When do you become middle aged?

when do you become middle aged

Have you ever wondered at what age do you become middle-aged?   Or, are you considered middle aged already?  Well, according to that modern source of all knowledge… Wikipedia (quoting the Oxford English Dictionary) midlife starts at age 45.

“The period between early adulthood and old age, usually considered as the years from about 45 to 65.” The US Census lists the category middle age from 45 to 65. Merriam-Webster list middle age from 45 to 64,[3] while prominent psychologist Erik Erikson saw it starting a little earlier and defines middle adulthood as between 40 and 65. The Collins English Dictionary, list it between the ages of 40 and 60.[4] and the Diagnostic and Statistical Manual of Mental Disorders – the standard diagnostic manual of the American Psychiatric Association – used to define middle age as 40 to 60, but as of DSM-IV (1994) revised the definition upwards to 45 to 65.”

“The period between early adulthood and old age, usually considered as the years from about 45 to 65.”

But other sources give more extreme age ranges.  A 2010 European survey quoted in the Telegraph indicates that Britons felt middle-age began at just 35 and ended at 58 – i.e. you begin to be “old” at 58.  Yikes!  But it could be even worse, the Portuguese surveyed said ‘youth’ ended (and so middle age started) at just 29, and old age began at 51.  Seems to me the survey question – when does youth end – skewed the results.  I wonder if many people interpret ‘youth’ not as young adulthood, but rather as extended adolescence.

at what age are you considered middle aged
Photo by Zachary Nelson on Unsplash

Another British survey quoted by the BBC said people felt middle age didn’t start until 55 and old age didn’t begin until 70.  Take this one with a grain of salt as it’s a small survey from a site selling learning tools so may be somewhat biased.

There seems to be a lot of British interest in this question of when middle age begins, but what about on this side of the pond?  Well this CBS article quotes a Stanford economist’s somewhat more scientific approach to the question.  He says that if your chance of dying in the next year is 1% or less you might be considered middle-aged, and if your chance of dying in the next year is 2% or more you might be considered old.  By this approach, the threshold for “old” has risen from about 55 in 1975 to about 70 today in men, and  about 73 for women.  What is not clear from this article is when middle age begins or what the grey zone between the 1% and 2% odds represents.  So, not particularly helpful to answering our question.

An April 2015 headline in The Times declared “Middle age begins at 60, researchers claim”, although the writer of this NHS article looked at both the headlines and the actual research cited and found that nowhere in the research did it actually say that.  (Does that mean The Times was distributing ‘fake news’? Lol) Other newspapers cited the research under different headlines.  The Telegraph declared: “Middle age now lasts until 74 as baby boomers refuse to grow old“. That headline seemed to be a little closer to the point of the research as the study focussed more on the question of when you become ‘old’.  And unfortunately it didn’t seem to indicate the start of midlife was any later, only that the end of it was later: “While healthy living may contribute to longer lifespans, the study doesn’t suggest that we hit middle age later. Using the new definitions, middle age lasts longer, with old age postponed to our last decade-and-a-half of life.”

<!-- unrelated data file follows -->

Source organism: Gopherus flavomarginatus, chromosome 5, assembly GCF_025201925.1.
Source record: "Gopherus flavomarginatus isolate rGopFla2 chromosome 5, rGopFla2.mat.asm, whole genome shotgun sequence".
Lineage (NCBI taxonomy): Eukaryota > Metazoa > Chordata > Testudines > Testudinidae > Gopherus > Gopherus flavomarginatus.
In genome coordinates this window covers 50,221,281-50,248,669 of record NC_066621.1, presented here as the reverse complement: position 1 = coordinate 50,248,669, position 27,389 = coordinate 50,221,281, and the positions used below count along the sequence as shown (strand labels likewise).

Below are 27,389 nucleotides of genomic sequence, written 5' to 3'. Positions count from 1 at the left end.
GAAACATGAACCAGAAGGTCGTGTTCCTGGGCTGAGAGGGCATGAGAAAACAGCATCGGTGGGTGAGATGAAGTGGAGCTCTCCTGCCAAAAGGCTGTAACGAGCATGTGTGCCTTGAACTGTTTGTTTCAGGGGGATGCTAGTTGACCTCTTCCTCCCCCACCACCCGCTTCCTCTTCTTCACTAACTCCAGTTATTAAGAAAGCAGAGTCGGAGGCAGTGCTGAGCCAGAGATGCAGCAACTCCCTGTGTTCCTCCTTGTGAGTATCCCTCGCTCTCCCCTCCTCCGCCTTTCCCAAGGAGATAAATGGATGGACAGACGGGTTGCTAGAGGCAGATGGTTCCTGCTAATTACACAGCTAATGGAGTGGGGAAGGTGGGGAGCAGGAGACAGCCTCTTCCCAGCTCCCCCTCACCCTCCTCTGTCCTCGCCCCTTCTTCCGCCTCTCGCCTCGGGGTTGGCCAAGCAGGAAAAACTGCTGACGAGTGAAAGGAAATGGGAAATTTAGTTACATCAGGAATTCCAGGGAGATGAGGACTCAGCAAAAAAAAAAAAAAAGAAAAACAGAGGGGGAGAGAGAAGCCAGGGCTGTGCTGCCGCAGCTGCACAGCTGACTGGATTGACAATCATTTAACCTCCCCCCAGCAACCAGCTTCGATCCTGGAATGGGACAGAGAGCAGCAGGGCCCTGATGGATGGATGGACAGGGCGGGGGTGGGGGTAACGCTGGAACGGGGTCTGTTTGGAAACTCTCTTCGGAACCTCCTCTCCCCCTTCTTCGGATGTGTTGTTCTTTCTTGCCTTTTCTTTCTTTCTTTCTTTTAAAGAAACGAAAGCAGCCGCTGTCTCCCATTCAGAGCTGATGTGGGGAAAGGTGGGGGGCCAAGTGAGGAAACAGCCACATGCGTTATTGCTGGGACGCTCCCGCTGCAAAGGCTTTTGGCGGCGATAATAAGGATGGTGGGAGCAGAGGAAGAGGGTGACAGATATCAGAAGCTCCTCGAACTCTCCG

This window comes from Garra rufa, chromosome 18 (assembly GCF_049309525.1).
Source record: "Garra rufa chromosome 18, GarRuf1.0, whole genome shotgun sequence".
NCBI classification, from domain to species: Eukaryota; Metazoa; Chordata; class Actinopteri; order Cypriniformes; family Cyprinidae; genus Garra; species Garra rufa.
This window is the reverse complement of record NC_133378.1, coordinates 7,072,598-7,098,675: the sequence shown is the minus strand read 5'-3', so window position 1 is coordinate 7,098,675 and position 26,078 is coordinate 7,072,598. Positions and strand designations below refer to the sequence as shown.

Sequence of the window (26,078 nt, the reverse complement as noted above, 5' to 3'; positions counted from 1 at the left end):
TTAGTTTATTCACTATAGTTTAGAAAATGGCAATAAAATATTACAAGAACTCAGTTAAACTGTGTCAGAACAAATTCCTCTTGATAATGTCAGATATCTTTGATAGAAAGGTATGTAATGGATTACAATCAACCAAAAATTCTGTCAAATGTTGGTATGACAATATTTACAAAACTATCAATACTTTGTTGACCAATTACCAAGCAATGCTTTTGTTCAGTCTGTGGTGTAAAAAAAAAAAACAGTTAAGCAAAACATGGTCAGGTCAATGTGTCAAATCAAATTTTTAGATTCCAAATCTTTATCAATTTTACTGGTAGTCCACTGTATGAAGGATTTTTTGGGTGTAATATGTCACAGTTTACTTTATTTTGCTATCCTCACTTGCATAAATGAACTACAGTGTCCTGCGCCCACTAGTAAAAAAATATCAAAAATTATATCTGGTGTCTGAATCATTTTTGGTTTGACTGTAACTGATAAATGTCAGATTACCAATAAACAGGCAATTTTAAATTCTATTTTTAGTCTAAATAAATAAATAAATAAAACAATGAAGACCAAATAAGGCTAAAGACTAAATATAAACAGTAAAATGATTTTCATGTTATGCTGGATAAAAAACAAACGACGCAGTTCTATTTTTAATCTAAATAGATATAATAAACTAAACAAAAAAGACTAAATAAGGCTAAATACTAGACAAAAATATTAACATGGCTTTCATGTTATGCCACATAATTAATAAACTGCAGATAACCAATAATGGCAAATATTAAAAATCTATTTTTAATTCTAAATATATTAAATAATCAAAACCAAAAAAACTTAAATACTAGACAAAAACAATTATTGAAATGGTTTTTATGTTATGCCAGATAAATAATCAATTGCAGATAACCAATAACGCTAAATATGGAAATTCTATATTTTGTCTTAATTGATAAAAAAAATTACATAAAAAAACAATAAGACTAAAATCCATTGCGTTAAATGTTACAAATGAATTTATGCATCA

the study doesn’t suggest that we hit middle age later. Using the new definitions, middle age lasts longer

They also pour cold water on the idea that your attitude determines your relevant age:  “The Daily Telegraph seems to think that living longer stops you ageing – “baby boomers refuse to grow old” – sadly, this is not the case.”

We don’t seem to be getting any closer to the question of when midlife begins.  So I turned to those around me.  The consensus of friends at a recent dinner party, all of whom were right around the 50 mark, was that 50 marked the start of middle age.  I think most people would now agree that you are middle-aged when you are 50.

But bearing the sobering comments from the NHS article in mind – that we can try to ignore the physical/health deterioration that begins in our 40’s, but that doesn’t mean they don’t exist – I think we’d be safer to stick with the definitions we started with and say midlife starts somewhere around age 45.

I’m going to revisit this in a subsequent post on ‘you know you’re middle aged when… ‘

Stay tuned.  But in the meantime, leave me a comment to let me know when you think middle age begins.

A writer, actor, singer, private pilot and keen traveller. Formerly in banking industry in various head office roles including data analytics and risk management. Love music, art, theatre, film, food and experiencing new places.

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